In the Garden:
Western Mountains and High Plains
May, 2012
Regional Report

Share |
4117

An old drawer makes a whimsical container to express your inner gardening feelings.

Plan and Plant Container Gardens

No matter how busy may be or how limited our gardening space may be, we can still experience the joy of growing and nurturing plants. Even a container filled with flowers or vegetables located near the front or back door brings us closer to nature and feeds our souls. Container gardens can create easy-care oases of charming color and fragrance all through your landscape.

Growing in containers offers many advantages. Container gardens require minimal weeding, they can be placed close to a water source, and they can be located at comfortable heights that minimize bending down or kneeling for tending. The beauty of container gardening is that you can grow many kinds of different plants with different needs, side by side.

At the old farmstead, there are all kinds of treasures that could make unique and whimsical plant holders. That old porcelain bathtub might be filled with root vegetables and herbs since it will hold a good volume of potting soil. The aged wine barrels offer homes for tropical cannas and even a banana. Old ash buckets, watering cans, and cast iron sinks are great for colorful annuals and sweet potato vines.

No matter what container you use, it's important to make sure that you fill it with a good potting mix, not plain garden soil straight from the garden. Excellent drainage is a must, so look for a mix with additives such as pumice or perlite that add pore space and increase drainage. Some mixes have time-release fertilizer added, making it easier to supply needed nutrients, although you can also mix slow-release fertilizer into a growing mix yourself at planting time.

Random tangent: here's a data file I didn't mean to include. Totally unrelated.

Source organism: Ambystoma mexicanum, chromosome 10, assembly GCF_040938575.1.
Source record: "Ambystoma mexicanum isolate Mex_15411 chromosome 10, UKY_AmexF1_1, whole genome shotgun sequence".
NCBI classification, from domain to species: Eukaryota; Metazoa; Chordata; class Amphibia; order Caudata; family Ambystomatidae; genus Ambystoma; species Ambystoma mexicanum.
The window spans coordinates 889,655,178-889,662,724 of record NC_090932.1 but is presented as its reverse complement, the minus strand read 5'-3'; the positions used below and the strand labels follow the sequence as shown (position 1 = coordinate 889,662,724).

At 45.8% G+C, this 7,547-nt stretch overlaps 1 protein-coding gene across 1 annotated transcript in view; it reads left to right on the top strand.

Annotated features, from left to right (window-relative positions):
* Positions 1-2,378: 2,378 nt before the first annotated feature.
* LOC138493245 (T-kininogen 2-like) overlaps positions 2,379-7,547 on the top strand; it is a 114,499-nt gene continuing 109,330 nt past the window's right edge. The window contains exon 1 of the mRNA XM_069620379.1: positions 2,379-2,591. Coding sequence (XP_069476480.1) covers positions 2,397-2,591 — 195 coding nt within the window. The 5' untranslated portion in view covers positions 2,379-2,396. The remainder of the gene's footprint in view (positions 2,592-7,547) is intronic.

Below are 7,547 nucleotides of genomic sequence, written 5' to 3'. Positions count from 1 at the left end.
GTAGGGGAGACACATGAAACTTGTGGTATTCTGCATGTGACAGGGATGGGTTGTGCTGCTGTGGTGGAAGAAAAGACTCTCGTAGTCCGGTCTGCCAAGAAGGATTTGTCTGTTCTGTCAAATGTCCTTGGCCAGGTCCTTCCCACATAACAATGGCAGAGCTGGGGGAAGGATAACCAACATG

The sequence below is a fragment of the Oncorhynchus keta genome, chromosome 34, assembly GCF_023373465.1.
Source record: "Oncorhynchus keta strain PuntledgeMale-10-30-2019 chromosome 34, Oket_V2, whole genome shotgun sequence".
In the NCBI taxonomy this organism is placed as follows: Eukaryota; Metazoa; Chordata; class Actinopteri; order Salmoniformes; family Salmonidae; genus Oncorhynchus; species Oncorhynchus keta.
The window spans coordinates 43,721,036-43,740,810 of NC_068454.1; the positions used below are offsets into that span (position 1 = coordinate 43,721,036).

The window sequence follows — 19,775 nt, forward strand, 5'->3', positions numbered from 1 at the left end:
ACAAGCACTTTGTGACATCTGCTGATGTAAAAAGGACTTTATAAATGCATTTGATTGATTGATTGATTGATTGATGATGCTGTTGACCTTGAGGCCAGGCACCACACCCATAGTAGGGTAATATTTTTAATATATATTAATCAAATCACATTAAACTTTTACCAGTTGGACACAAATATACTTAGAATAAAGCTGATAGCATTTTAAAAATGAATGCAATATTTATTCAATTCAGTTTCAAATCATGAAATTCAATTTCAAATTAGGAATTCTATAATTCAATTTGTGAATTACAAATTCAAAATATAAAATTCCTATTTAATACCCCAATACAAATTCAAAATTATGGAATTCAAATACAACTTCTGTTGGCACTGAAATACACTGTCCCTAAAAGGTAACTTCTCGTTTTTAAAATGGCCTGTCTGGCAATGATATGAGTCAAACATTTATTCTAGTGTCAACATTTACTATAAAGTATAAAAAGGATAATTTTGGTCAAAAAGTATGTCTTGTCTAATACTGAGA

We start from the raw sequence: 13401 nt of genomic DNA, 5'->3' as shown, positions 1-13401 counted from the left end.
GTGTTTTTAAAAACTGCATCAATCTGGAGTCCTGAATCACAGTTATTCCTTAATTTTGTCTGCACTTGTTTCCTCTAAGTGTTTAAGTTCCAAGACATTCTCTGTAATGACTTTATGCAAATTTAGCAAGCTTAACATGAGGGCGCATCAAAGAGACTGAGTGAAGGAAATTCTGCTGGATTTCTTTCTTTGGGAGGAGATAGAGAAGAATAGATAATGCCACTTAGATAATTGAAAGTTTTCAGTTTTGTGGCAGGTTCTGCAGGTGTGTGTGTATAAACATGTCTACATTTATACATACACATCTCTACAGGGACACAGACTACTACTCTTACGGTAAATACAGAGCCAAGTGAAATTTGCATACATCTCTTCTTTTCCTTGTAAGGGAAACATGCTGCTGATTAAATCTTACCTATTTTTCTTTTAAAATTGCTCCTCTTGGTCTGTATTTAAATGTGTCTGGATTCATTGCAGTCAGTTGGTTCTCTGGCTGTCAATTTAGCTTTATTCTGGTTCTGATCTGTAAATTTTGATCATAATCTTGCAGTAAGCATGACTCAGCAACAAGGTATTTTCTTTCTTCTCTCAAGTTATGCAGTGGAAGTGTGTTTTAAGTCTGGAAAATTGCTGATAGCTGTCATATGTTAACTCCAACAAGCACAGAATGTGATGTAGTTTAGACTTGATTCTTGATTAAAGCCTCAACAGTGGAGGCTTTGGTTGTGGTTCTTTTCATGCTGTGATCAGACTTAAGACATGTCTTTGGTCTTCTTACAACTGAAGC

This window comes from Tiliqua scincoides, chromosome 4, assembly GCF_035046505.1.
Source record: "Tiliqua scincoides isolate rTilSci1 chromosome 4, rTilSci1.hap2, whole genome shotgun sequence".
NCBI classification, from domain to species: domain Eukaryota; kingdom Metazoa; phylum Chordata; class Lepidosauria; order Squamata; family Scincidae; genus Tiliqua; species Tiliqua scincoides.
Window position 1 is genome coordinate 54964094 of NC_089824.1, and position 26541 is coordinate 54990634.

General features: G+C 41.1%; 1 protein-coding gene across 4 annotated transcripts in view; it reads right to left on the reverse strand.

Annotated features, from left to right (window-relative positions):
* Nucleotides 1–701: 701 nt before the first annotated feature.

As you get ready to design your container garden, be sure to select plants that are adapted to the amount of sun or shade the container garden will receive. As the summer months approach, be aware that soil temperatures in the container can heat up like an oven if the pot receives full western or southern sun exposure. If you only have full sun and no shade from a tree canopy or patio, plant succulents, cacti, or desert type plants that can take the heat.

Taller growing plants, such as tomatoes, dahlias, lilies, gladiolus, vining cucumbers, morning glories, and thunbergia, need stake supports or a trellis placed in the container at planting time. This prevents damage to the root system that can occur when supports are added later in the growing season.


Care to share your gardening thoughts, insights, triumphs, or disappointments with your fellow gardening enthusiasts? Join the lively discussions on our FaceBook page and receive free daily tips!

Donate Today

The Garden in Every School Initiative

Shop Our Fall Catalog

— ADVERTISEMENTS —